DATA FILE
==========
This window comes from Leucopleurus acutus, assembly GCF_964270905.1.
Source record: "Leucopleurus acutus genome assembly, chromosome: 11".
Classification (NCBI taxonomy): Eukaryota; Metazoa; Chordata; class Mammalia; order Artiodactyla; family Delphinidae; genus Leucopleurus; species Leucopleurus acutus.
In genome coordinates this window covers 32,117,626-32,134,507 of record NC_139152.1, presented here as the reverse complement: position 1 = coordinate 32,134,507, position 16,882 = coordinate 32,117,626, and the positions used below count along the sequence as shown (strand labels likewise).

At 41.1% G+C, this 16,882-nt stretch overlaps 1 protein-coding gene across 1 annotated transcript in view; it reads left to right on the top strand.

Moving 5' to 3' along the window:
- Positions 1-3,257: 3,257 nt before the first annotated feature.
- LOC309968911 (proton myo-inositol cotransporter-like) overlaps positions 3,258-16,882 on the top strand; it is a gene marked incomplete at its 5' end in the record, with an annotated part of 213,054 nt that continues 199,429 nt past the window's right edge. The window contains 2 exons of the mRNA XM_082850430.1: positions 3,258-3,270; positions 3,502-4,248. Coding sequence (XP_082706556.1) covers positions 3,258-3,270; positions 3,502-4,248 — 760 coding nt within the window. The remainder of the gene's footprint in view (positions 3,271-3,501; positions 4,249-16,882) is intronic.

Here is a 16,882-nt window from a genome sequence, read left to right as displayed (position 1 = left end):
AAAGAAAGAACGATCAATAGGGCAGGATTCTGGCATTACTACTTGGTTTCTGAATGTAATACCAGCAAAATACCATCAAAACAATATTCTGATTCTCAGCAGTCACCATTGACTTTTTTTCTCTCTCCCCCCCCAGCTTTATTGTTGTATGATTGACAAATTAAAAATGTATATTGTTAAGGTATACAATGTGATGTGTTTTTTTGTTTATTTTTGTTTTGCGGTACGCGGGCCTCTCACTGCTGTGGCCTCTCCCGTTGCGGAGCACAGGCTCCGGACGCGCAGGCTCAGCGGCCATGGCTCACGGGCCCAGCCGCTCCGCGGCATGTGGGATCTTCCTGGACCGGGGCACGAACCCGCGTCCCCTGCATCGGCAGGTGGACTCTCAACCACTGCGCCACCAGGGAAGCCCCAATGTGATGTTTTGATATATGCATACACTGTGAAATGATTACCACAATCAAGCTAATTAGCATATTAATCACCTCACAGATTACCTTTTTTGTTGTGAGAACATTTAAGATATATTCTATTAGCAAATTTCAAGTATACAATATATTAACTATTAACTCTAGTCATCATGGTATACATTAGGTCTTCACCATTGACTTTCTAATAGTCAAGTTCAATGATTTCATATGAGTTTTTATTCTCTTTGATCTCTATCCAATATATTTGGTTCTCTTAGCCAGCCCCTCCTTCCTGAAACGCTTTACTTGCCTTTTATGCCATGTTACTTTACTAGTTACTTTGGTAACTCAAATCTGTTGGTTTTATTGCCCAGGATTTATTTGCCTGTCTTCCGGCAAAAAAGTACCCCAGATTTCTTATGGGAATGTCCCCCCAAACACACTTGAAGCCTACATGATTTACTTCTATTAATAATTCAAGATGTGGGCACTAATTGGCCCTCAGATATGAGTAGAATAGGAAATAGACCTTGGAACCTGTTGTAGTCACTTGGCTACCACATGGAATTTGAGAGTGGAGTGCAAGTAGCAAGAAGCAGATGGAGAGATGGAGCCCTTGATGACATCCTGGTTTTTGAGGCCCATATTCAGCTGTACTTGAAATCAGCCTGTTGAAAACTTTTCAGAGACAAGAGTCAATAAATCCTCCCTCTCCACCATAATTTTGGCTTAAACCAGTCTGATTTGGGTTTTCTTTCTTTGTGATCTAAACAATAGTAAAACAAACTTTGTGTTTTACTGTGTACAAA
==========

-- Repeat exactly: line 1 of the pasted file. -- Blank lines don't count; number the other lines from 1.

This window comes from Leucopleurus acutus, assembly GCF_964270905.1.